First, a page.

Saturday, July 13, 2013

the pen is mightier than the sword

During seminary, I worked at a summer school program for recent refugee kids. Technically, the program was funded by local and state offices of commerce, designed to train new American teenagers how to succeed in the workplace and become good citizens. They learned math, English, and job skills. We traveled around Atlanta several days a week, working in urban gardens and food pantries, field tripping on MARTA. The kids were paid for their time with us, and while it was definitely funded as an exercise in patriotism-building, the reality was more in line with the CPACS (the Center for Pan-Asian Community Services) motto: "People need people." It was FUN. The kids were from all over the world - Africa, Asia, the Middle East. Since the program was housed in  the facility of CPACS, and all the other summer staff were of either Asian or African-American descent, I was almost always the only white person in the building. Talk about cross-cultural credit.

One trio of sisters were in the program both summers that I worked there. Originally from Afghanistan, they had fled to Pakistan when their father was killed by the Taliban. I'm not sure of the timeline or the details of their lives before they arrived in the US, but they did tell me that at ages 14, 16 and 18, those summer school sessions were the very first time they had ever stepped foot in a classroom. These gentle, curious, smiling girls had never before been to school. They had spent their childhood working, instead, in textile factories.

Intellectually, I knew that kids didn't always get to go to school. I knew about child labor and the idea of refugee peoples always on the move. But until I met these beautiful girls - who would hang on my every word in the classroom, who wrote me cards of gratitude for teaching them simple multiplication, who soaked up every English lesson as if they were imprinting it on their hearts - the reality of girls being denied education was not something I had known. And it broke my heart. Of all things to be denied: School! The pleasures of reading, the joy of discovery, the realization that the world is vast and fascinating and infinitely mysterious - that they were forbidden from learning these things just because they were girls makes my blood boil.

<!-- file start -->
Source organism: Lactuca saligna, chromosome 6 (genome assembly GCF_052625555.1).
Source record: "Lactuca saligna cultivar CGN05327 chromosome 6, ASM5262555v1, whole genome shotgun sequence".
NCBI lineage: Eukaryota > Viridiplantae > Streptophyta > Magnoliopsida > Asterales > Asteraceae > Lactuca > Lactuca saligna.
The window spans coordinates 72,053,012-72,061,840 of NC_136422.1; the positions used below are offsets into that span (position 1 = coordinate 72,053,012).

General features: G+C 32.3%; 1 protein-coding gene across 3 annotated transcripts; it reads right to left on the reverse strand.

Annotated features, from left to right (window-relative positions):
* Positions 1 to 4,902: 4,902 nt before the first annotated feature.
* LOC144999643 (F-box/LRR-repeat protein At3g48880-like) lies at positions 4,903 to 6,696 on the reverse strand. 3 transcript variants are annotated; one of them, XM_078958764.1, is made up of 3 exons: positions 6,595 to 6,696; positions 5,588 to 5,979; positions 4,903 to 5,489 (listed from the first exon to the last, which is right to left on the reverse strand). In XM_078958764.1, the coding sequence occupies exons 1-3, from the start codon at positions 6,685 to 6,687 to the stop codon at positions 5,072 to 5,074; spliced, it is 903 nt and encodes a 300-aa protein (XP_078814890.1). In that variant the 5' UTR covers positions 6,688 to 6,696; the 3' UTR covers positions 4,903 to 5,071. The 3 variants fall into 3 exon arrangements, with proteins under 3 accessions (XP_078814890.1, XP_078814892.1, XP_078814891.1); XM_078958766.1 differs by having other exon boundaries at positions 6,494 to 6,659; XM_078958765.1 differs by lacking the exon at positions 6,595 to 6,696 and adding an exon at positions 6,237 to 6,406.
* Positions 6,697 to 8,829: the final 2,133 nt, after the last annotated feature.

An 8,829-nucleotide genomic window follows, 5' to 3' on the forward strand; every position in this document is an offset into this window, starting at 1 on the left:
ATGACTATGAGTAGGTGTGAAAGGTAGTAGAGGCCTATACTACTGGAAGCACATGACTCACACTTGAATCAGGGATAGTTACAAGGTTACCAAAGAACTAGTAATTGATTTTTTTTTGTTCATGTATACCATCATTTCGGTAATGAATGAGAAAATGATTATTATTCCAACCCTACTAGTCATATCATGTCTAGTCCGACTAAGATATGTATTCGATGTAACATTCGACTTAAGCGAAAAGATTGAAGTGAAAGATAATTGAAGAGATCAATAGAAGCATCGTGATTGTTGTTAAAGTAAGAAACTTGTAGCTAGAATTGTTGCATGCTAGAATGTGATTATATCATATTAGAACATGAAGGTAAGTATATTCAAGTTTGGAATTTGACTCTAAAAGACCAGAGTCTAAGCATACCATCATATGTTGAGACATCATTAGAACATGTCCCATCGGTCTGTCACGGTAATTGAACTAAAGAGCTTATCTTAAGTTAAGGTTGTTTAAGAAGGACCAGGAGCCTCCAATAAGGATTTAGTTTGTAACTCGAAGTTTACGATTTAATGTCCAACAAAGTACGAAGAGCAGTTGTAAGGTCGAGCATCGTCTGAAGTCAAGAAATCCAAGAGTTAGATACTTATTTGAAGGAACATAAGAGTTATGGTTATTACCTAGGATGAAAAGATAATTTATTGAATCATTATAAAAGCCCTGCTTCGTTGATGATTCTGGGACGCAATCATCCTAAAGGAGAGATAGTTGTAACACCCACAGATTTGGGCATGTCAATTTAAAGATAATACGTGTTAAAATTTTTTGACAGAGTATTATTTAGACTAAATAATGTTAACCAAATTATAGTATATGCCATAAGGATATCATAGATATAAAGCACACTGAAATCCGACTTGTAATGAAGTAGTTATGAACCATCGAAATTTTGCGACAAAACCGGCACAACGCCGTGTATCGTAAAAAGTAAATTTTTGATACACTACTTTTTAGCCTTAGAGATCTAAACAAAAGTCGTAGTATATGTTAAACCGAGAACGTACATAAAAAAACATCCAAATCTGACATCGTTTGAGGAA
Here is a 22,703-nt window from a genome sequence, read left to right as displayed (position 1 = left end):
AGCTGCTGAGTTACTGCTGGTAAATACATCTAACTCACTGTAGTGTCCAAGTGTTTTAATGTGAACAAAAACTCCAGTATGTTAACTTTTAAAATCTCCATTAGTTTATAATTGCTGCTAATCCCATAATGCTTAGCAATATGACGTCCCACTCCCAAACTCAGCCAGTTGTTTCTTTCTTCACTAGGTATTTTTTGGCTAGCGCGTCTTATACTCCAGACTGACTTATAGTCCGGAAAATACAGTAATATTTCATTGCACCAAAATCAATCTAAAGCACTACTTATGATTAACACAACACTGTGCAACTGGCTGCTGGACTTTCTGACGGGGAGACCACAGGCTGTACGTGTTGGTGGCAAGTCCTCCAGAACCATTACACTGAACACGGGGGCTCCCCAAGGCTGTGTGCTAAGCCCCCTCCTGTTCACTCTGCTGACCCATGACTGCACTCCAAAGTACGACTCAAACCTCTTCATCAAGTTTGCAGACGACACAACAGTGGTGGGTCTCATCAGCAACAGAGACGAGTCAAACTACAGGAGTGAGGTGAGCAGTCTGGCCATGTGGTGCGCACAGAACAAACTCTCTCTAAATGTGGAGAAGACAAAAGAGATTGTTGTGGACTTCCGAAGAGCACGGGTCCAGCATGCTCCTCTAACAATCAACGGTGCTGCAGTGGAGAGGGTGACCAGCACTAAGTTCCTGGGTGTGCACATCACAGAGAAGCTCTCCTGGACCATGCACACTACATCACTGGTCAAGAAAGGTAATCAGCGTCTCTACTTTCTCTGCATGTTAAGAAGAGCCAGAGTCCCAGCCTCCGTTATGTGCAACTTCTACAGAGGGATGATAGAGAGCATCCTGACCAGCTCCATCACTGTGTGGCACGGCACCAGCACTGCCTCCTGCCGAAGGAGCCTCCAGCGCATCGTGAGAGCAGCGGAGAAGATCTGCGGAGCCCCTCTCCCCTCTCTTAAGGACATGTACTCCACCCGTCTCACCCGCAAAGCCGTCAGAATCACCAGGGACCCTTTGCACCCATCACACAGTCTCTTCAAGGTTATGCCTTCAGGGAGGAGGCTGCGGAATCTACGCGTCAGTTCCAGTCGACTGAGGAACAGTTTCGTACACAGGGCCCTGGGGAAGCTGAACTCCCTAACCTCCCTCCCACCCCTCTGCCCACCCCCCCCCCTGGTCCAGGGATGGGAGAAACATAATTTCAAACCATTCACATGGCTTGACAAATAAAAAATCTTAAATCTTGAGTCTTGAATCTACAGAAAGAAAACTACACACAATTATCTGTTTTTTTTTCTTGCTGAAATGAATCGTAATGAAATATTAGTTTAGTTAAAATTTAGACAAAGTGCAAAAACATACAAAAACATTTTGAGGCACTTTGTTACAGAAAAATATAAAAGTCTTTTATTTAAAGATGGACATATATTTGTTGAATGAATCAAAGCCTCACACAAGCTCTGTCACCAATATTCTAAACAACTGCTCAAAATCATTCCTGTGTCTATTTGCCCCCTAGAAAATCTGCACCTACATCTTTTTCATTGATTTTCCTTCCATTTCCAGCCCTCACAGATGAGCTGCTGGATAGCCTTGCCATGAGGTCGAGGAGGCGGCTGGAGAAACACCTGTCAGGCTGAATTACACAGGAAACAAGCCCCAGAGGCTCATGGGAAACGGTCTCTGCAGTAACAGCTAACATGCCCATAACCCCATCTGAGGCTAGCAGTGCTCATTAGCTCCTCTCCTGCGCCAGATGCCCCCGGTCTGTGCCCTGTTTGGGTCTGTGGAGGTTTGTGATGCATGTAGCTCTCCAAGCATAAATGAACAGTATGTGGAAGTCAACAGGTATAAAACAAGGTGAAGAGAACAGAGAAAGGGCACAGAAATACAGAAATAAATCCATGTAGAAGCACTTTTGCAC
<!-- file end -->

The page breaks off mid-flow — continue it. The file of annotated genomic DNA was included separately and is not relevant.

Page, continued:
I have no idea what those girls are up to, now. But I am grateful to them for sharing their stories with me. Those refugee kids were full up with emotion and determination, reminding me that life is a thing to be LIVED.

Yesterday, Malala Yousafzai gave a speech at the United Nations. Last year, Malala was shot in the head by the Taliban for attending school and advocating for girls' education. She made a full recovery, and picked up right where she had left off. "The terrorists thought that they would change our aims and stop our ambitions," she said, "but nothing changed in my life except this: Weakness, fear and hopelessness died. Strength, power and courage was born." Here's Malala's speech in full. It's 17 minutes long. Watch it.

Compulsory, free education for all boys and girls - even the sons and daughters of the Taliban. This is courage and grace, and redemption. It is God's upside down kingdom breaking through. I am thinking about Malala this morning, and all those refugee kids in Atlanta, and some refugee kids I know now, and a friend's school in rural Ghana, and all the teachers the world over who spend their days practicing Malala's "one child, one teacher, one book, one pen" rule: that something as simple as this can indeed change the world.

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May it be so.


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